About half of toys purchased online from third party sellers unsafe for children
A new study finds, nearly half of the toys purchased from third-party sellers via online marketplaces were unsafe for children to play with.
According to the Sky News, the report commissioned by the British Toy and Hobby Association (BTHA) found many of the potential gifts could choke, strangle, burn, poison and electrocute children.
The Sky News said that out of the 255 toys that were randomly selected, inspected and tested, 88% were illegal and 48% were unsafe for a child to play with.
And now, following the report which tested items bought via Amazon, eBay, AliExpress and Wish, the BTHA is calling for changes to the law so that children can play without risk of injury or death.
Sam McCarthy, the mother of two-year old Rebecca, who almost died after swallowing magnets she thought were sweets, is heading the campaign.
X-rays revealed the magnets were so strong that they had linked together inside her body and ruptured three parts of her intestine.
Mrs McCarthy said: "I would hate for any other child to go through what Becca suffered because of buying dangerous toys via online marketplaces."
"The government needs to take urgent action before any other child is critically injured or even dies."
Natasha Crookes, Director of Public Affairs for the BTHA, said: "It is not acceptable that unsafe and non -compliant toys are simply allowed to enter the UK market, putting children at risk of serious harm.
"We believe the government has to step in to legislate this wild-west of safety and we must see politicians from all sides of the House coming together to protect children as part of the UK review of the product safety framework in 2021."
Currently, there is no legal requirement for online marketplaces to check the safety of the products that other sellers are listing on their site.
Many of these sellers are based overseas, outside the jurisdiction of UK enforcement leading to calls from the BTHA for stricter product safety laws.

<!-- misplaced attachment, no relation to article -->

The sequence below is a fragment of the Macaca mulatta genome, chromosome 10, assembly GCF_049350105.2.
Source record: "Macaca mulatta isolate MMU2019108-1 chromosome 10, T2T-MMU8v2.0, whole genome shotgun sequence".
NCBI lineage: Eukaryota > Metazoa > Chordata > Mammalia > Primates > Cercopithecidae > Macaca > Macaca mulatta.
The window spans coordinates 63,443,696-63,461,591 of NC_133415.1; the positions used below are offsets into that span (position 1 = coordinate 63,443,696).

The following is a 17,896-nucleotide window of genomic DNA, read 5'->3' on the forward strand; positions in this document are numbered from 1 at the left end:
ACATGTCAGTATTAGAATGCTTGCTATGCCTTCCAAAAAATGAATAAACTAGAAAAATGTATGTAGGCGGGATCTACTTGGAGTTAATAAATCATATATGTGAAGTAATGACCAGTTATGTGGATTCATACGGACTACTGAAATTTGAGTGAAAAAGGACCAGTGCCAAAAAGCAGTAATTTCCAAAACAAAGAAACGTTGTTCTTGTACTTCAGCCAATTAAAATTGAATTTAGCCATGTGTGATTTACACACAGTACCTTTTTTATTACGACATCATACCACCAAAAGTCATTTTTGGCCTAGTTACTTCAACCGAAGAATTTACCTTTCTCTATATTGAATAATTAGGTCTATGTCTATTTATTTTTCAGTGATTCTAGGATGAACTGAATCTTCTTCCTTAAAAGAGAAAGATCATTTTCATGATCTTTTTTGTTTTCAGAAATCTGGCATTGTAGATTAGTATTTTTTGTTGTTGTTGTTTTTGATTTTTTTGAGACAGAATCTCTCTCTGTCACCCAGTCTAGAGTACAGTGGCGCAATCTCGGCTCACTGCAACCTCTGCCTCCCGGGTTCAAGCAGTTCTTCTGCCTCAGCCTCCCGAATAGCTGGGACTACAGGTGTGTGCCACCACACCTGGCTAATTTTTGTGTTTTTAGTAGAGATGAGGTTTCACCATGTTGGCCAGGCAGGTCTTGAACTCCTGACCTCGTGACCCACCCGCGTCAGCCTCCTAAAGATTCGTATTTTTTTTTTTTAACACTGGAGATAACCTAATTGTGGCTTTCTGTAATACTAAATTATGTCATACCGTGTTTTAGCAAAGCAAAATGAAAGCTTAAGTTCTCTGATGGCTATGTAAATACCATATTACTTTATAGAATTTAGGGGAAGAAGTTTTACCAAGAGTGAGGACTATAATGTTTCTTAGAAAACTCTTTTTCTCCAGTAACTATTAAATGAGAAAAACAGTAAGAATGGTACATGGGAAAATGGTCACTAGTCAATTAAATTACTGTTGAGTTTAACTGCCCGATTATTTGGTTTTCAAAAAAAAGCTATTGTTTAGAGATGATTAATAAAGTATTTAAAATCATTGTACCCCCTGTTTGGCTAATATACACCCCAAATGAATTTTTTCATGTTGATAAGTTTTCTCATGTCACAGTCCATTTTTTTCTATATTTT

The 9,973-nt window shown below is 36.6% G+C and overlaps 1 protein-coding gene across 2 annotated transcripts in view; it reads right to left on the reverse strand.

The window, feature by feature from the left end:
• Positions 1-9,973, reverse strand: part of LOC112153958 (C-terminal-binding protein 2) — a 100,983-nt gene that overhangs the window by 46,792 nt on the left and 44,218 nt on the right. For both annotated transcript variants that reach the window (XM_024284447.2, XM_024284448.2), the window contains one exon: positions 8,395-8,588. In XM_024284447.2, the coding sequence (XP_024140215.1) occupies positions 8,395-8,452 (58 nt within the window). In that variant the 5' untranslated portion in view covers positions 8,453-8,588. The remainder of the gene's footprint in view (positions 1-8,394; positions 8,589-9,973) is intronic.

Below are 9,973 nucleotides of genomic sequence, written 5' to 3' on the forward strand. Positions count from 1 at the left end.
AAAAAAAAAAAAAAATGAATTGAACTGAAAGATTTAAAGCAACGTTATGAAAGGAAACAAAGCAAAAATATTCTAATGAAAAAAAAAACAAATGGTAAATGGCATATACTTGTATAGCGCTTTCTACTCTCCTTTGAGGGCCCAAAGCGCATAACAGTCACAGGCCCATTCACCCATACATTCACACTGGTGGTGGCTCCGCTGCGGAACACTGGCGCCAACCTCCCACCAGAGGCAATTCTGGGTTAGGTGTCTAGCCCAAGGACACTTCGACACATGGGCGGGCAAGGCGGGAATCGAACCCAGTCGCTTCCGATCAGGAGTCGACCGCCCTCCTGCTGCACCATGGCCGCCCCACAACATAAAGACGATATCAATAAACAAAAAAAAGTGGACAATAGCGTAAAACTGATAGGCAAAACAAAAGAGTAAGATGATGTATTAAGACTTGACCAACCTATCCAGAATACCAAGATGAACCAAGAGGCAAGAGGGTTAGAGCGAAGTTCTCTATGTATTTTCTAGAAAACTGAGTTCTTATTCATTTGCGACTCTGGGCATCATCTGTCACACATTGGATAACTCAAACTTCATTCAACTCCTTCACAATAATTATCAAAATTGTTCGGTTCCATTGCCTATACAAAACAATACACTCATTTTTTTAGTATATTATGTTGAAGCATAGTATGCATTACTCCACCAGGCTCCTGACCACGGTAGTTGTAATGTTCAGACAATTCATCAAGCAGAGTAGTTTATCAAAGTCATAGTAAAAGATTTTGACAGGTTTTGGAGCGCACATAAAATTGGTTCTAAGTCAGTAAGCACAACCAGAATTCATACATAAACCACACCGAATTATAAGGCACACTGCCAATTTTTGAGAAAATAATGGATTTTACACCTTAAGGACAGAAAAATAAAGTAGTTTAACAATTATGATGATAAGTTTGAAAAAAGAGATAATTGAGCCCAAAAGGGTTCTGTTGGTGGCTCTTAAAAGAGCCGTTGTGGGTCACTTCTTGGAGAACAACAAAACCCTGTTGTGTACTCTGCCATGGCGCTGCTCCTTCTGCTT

In a statement to Sky News a spokesperson for eBay said: "We take the safety of our users extremely seriously and we're sorry to hear of Ms McCarthy's experience. We have removed the products identified and have taken appropriate action on the sellers.
We continue to work closely with authorities including Trading Standards and OPSS to help ensure sellers and listings on eBay comply with laws and regulations.
As part of our ongoing commitment to consumer safety, we have filters in places which automatically block listings which are unsafe or do not comply with our policies. These filters blocked millions of unsafe listings from making it onto site.
Our teams also work around the clock as an additional safety net to manually review and remove anything which may not have been caught by our filters".
A spokesperson for AliExpress said: "We are investigating the items identified by The British Toy and Hobby Association Report and we will take appropriate action in accordance with our platform rules, including where applicable removal of products and penalising sellers found to be violating our platform rules and regulations."
A statement from Amazon said: "Safety is important to Amazon and we are investigating the products in question as a matter of urgency.
"We require all products offered in our store to comply with applicable laws and regulations and we have proactive measures in place to prevent suspicious or non-compliant products from being listed."
A spokesperson for Wish told Sky News: "All merchants trading on our platform undergo certain checks before being permitted to trade. They are also required through our Merchant Policies and Terms of Service to adhere to all applicable product compliance laws and regulations, including local laws and safety standards, wherever their goods are sold.
"Where a product doesn't meet those standards, it is promptly removed and, where deemed appropriate by Wish, the responsible merchant has their account privileges revoked, faces suspension, or even removal from the platform."